- It is possible for the 10th of Teves to fall on Erev Shabbos. It is the only fast in the Jewish calendar that can fall on Erev Shabbos. When the 10th of Teves falls on Erev Shabbos, the fast is not delayed to another day.
- Haircuts: Even those who are accustomed not to get a haircut on the day of the fast may do so on a fast day that falls on Erev Shabbos.
- Until what time must one fast: When the 10th of Teves falls on Erev Shabbos, one fasts until after nightfall of Shabbos, as is the law regarding all fasts that one must fast until after Tzeis Hakochavim. This applies even if one Davens Maariv and accepts Shabbos early prior to nightfall, nonetheless he must continue fasting until nightfall arrives.
- There is no obligation to make Kiddush and begin eating immediately after nightfall and one may delay as necessary, such as to Daven Maariv and walk home from Shul, or wait for guests to come, or to delay past the seventh hour, as will be explained. Nonetheless, initially it is proper for one to arrange for Kiddush to be made as soon as possible after nightfall in order not to elongate one’s state of oppression on Shabbos, and thus one may Daven Maariv early even prior to nightfall for this purpose, as will be explained.
- Mincha Erev Shabbos: Prior to Mincha, Hodu and Patach Eliyahu are recited as usual.
- The Torah is read in Mincha, as usually done on a fast day.
- Tachanun [and Avinu Malkeinu] is not recited by Mincha.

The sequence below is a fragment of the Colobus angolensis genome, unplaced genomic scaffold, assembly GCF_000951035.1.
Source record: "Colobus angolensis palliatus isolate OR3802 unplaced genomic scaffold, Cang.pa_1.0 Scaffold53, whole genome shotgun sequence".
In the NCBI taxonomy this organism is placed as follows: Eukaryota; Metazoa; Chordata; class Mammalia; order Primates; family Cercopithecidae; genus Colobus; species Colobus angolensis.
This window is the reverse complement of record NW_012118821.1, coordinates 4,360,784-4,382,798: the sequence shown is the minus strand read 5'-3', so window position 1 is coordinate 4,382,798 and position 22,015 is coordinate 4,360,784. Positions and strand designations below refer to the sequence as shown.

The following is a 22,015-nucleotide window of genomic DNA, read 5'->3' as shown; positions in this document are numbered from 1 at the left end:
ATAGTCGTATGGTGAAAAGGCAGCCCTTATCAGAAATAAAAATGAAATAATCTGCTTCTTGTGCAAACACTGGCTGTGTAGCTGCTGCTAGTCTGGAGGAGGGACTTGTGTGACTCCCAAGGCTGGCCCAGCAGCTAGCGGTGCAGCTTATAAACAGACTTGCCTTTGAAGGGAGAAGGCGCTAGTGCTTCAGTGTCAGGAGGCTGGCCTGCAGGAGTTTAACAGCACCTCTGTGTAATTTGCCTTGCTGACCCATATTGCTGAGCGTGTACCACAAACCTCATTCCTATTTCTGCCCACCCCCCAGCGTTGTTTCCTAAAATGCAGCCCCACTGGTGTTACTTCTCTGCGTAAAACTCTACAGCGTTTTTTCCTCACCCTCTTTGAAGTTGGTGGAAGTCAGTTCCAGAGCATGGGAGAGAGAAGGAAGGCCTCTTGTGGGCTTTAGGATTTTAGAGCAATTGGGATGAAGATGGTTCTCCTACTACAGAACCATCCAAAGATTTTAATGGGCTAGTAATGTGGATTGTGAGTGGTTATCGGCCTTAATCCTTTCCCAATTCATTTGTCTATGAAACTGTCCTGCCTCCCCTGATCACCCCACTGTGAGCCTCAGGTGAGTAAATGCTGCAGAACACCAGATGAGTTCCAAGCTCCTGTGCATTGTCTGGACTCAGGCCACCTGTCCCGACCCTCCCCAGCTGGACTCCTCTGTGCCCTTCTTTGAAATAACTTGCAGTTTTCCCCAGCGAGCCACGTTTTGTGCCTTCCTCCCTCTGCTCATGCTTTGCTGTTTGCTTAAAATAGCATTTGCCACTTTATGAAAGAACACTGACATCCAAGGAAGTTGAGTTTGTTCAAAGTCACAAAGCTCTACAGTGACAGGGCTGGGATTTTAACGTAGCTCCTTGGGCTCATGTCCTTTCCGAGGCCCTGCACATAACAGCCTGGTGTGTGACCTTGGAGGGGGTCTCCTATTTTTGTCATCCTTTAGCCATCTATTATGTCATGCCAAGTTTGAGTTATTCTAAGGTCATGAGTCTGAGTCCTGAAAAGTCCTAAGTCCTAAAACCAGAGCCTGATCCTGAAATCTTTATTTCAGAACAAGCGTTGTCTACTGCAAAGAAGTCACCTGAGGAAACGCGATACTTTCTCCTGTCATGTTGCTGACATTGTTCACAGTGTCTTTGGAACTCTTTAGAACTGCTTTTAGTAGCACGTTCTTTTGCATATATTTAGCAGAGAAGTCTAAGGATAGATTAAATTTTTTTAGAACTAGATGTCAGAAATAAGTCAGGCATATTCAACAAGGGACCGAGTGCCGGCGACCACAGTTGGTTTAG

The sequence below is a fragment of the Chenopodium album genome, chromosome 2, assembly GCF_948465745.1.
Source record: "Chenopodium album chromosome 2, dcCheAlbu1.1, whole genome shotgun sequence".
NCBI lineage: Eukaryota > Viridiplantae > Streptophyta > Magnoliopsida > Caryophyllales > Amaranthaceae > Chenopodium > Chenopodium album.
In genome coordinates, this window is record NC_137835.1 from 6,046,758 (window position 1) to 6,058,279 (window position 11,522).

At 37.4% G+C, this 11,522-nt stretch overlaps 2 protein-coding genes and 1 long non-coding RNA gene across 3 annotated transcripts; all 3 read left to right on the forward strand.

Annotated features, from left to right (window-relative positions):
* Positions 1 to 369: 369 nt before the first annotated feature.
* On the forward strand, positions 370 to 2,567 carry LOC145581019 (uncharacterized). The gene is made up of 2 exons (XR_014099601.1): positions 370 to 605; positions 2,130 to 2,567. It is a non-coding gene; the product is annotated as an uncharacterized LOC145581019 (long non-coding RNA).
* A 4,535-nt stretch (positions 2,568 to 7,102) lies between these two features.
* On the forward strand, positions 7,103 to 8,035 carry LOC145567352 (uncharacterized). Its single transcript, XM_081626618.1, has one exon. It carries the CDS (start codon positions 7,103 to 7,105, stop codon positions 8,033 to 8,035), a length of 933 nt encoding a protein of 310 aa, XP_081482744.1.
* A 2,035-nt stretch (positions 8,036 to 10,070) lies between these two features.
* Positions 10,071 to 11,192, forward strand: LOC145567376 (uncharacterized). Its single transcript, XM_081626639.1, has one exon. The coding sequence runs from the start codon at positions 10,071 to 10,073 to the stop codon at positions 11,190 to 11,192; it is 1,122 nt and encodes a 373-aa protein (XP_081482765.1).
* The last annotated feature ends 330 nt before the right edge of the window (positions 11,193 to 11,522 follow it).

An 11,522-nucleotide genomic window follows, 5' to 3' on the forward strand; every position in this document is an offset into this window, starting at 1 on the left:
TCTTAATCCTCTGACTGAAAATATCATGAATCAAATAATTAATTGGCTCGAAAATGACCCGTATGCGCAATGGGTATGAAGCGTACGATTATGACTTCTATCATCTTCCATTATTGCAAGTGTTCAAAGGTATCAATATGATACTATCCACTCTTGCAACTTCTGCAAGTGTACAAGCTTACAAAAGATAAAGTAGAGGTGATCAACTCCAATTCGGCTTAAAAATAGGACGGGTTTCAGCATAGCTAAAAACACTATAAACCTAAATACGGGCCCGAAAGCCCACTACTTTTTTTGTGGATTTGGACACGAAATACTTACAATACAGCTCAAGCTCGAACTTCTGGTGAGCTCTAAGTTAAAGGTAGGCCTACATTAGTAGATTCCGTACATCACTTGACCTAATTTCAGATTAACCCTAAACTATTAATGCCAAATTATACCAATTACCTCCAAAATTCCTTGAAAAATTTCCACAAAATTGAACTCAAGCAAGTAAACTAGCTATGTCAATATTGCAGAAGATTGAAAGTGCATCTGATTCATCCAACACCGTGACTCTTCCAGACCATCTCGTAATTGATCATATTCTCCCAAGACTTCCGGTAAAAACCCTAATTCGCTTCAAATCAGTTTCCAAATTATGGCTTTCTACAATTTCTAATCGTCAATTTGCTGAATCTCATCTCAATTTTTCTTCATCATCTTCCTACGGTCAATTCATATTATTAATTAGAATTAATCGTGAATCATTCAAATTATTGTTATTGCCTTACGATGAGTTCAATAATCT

- Aneinu is recited in Mincha.
- One is to be careful to Daven Mincha, including Chazaras Hashatz, before sunset, in order not to enter a question of reading the Torah and saying Aneinu after sunset. Nonetheless, in a time of need the Torah may be read, and Aneinu may be said, up until nightfall.
- When to Daven Maariv: One may begin Maariv after sunset, prior to Tzeis Hakochavim, in order to conclude Maariv and be able to make Kiddush and eat at the earliest possible time.
- In such a case, one is to make sure to read all three paragraphs of Kerias Shema for the sake of the Mitzvah again after nightfall, prior to starting the meal.
- Certainly, one may Daven Kabalas Shabbos prior to nightfall, and so is encouraged to be done by all Shuls in order not to delay the fast unnecessarily.
- Kiddush Between 6:00-7:00 [or 5:40-6:40 in Israel]: Although it is generally accustomed amongst many Chassidim to avoid making Kiddush between six and seven, nevertheless in years that the fast of the 10th of Teves falls on Shabbos many are accustomed to being lenient in this and make Kiddush between six and seven if necessary. Others however relate that the custom is to be stringent not to make Kiddush between six and seven even in such a scenario that will cause the fast to be delayed.